USB 3.0 and the Cloud
It certainly seems like the Cloud should be a convenient, trusted entity for everyone to store their most precious memories. But the cost of a 1 TB USB 3.0 hard drive today is less than $100 and 1 TB of memory will store a lifetime of pictures and videos. Also, for the moment, the Cloud restricts the user to a single service or set of devices and would cost $1000's of dollars per year to store that amount of data. It seems likely for mainstream users that a USB 3.0 hard drive or a portable, external drive will continue to be the backup method of choice for digital media and data.
One USB Port, Two Capabilities
Similar to how USB 2.0-based phones work today, USB 3.0-based smartphones will be used as a USB 3.0 peripheral the majority of the time. However, internally, USB 3.0-based smartphones will contain a USB 3.0 dual role device connection. This means that a single port can act as either a peripheral (device) port or a host port. Because the USB 3.0-based smartphones of the future will be so capable, users will start to use the phone as a laptop substitute. Users can plug it into a USB 3.0 docking station that includes a USB monitor, keyboard, and mouse. A good illustration of this concept in USB 2.0 today is the Motorola LapDock shown below.
The device will charge the phone while the user works on e-mails and presentations on the phone. The docking station is actually a USB 3.0 peripheral, which means the phone acts as a host. As a USB 3.0 host, the phone connects and manages the input and output to the monitor from the USB keyboard and mouse. USB 3.0 makes this more compelling by offering faster data rates to enable high-resolution video streaming. USB 3.0 video in these designs will be supported by chips from companies like DisplayLink, which transfer video data from USB 3.0 to HDMI. For a demonstration of the DisplayLink product visit the To USB or Not to USB Blog.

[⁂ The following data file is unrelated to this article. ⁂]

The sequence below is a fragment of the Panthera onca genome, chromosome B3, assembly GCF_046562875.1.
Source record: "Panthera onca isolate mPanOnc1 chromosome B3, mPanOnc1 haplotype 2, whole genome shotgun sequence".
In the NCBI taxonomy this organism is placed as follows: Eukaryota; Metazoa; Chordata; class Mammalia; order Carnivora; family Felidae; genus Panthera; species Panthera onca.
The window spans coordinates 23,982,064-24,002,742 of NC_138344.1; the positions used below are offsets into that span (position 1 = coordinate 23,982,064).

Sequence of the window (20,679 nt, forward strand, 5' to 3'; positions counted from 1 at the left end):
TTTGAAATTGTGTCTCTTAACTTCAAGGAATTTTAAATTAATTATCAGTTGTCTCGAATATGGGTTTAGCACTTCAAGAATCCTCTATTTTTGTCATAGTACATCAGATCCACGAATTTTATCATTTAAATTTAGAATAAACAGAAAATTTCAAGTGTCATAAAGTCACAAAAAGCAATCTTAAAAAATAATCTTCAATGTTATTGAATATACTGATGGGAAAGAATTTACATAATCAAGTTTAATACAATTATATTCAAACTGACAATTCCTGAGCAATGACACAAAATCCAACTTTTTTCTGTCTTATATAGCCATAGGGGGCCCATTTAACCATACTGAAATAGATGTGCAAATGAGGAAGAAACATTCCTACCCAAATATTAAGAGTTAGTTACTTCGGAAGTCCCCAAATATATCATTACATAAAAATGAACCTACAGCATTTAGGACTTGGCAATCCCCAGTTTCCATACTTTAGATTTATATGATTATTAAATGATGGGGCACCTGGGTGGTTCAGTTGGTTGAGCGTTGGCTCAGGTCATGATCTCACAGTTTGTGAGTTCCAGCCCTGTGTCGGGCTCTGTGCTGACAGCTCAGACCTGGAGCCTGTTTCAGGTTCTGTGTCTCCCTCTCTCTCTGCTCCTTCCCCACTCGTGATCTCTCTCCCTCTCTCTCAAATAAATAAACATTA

USB 3.0-Based Smartphones
USB 3.0 provides faster performance with lower power consumption for mobile devices by reducing the overall loading on the CPU and on-chip bus. This leaves additional power, CPU cycles, and bus bandwidth to support high performance features like graphics processing, while maintaining improved battery life. Today, the availability of USB 3.0 dual role device IP controllers and PHYs gives system makers more options for integrating features and add-on products that provide consumers increased value from their smartphones. With the availability of USB 3.0-based smartphones, the entire ecosystem of adjacent USB 3.0 market segments will be positively impacted including tablet PCs, personal computers, digital storage, TV's, set-top boxes, and digital still and video cameras. To be ready for this next generation of "SuperSpeed" USB capable smartphones, new products must support USB 3.0. Product makers should ask themselves if they are "Ready for USB 3.0?"
More information on the DesignWare SuperSpeed USB 3.0 IP solution.
For the latest trends and topics in USB IP, visit the "To USB or Not to USB" Blog